It may not be the end of the road after all for investors having or looking at a position at equity (and commodity exchanges) in future. Former governor of Indian central bank Bimal Jalan under whose chairmanship a committee had indicated it was against following other nations (including the US where the NYSE Euronext itself is listed on both New York as well as Paris) in allowing exchanges to be listed. The recommendation is controversial as it could diminish investment opportunities for private equity investors in particular as it would take out one possible route to liquidity.
In a recent event in the Capital, Jalan clarified that the committee has not completely ruled out listing of stock exchanges but felt it was not the right time for it.
“We have a completely open mind on listing. There is no fundamental assumption that (stock exchanges) should not be listed. There is a good case for listing,” Jalan said, according to media reports. But he cautioned that the markets need to stabilise before one considers listing of exchanges.
Jalan said, markets possess great risk and volatility and since the nature of the activity of stock exchanges are directly related to the risk and credibility of country’s capital markets, a balanced approach is needed. He cautioned that while the business model of the market infrastructure institutions, particularly stock exchanges, is commercial in nature, these are public utilities and should be governed as such.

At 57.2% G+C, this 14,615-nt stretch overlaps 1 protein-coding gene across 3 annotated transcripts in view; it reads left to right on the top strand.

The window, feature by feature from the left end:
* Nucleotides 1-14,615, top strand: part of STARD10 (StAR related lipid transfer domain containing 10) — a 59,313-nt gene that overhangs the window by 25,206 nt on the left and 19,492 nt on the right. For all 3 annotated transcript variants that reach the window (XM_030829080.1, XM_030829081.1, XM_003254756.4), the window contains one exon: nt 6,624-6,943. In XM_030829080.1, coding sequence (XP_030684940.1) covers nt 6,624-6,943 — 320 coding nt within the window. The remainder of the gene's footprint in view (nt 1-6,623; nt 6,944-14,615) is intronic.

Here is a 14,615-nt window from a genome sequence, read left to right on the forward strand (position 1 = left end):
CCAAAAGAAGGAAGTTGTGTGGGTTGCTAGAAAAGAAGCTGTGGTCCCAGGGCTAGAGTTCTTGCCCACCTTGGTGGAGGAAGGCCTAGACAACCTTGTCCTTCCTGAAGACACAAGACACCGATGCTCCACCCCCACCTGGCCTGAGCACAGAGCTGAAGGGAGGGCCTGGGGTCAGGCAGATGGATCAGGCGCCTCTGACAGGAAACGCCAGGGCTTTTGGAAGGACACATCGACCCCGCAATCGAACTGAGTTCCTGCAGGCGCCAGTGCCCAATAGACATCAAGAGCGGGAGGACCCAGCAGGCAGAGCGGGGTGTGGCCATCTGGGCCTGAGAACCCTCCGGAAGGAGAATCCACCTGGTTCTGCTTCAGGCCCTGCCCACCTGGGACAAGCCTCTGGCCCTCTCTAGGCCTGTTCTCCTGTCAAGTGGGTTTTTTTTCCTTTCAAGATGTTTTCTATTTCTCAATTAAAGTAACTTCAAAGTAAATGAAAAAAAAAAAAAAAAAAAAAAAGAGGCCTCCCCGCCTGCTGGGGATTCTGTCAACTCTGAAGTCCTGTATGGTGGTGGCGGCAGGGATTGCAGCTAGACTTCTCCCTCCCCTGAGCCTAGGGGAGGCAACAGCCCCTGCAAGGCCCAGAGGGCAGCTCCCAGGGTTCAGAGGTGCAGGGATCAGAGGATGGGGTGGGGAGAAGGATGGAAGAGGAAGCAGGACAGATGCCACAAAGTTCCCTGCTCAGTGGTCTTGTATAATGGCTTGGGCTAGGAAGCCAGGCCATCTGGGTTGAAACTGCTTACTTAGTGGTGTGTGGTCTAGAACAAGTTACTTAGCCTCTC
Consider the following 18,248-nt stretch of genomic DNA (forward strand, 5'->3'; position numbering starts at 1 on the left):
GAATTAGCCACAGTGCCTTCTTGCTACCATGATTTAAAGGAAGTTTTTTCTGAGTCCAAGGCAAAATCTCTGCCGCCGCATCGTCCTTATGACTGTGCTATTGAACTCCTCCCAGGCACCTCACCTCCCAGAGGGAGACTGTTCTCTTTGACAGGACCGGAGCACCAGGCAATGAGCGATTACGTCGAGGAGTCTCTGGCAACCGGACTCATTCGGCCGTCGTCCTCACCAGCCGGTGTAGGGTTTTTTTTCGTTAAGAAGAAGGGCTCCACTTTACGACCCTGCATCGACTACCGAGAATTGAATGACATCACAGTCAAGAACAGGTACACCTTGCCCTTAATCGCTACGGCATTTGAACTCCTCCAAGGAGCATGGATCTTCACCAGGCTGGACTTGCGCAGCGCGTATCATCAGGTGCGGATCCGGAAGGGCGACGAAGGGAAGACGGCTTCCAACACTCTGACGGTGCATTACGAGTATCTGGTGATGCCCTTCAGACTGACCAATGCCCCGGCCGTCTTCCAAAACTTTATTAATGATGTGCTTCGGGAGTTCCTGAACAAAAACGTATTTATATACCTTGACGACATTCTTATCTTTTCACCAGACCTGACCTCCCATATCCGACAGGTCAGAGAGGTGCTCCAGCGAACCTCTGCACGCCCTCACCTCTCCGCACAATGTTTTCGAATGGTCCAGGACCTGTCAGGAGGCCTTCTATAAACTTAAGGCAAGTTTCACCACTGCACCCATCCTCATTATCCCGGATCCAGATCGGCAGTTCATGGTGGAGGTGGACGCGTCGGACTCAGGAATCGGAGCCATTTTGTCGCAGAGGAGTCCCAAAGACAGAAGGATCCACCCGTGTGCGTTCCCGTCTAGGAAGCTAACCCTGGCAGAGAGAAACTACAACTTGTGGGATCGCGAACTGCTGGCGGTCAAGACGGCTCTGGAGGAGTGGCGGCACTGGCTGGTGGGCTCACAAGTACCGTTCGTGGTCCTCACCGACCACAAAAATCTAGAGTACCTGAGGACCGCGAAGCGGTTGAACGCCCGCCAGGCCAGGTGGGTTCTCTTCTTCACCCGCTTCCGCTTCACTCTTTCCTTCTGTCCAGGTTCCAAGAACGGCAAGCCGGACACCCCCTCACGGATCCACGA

Jalan said capital market regulator Sebi will take a final view on listing. The Jalan committee report is expected to be taken up at the next board meeting of Sebi.
The committee that included corporate stalwarts like Kishor Chaukar (managing director of Tata Industries) and Uday Kotak (managing director of Kotak Mahindra Bank), had opposed listing as it felt a sharp decline in share price of firms operating exchanges could diminish the credibility of market infrastructure institutions.
It had also drawn flak for recommending allowing only financial institutions and banks with a net worth of at least Rs 1,000 crore as anchor investors, restraining compensation of exchange’s management besides other aspects of running an exchange.
Investors felt the report could harm India’s investment climate. Bourses (including stock and commodity exchanges) and depositories have attracted private equity funding in excess of $1.2 billion since 2006, according to VCCEdge. Some of the investors in exchanges include PE majors like General Atlantic LLC, SAIF Partners, Goldman Sachs, Actis LLP, Citi Venture Capital International, Morgan Stanley Private Equity Asia, George Soros’ Quantum Fund, among others. A ban on listing brings down exit opportunities for these investors in the future.
See our earlier report.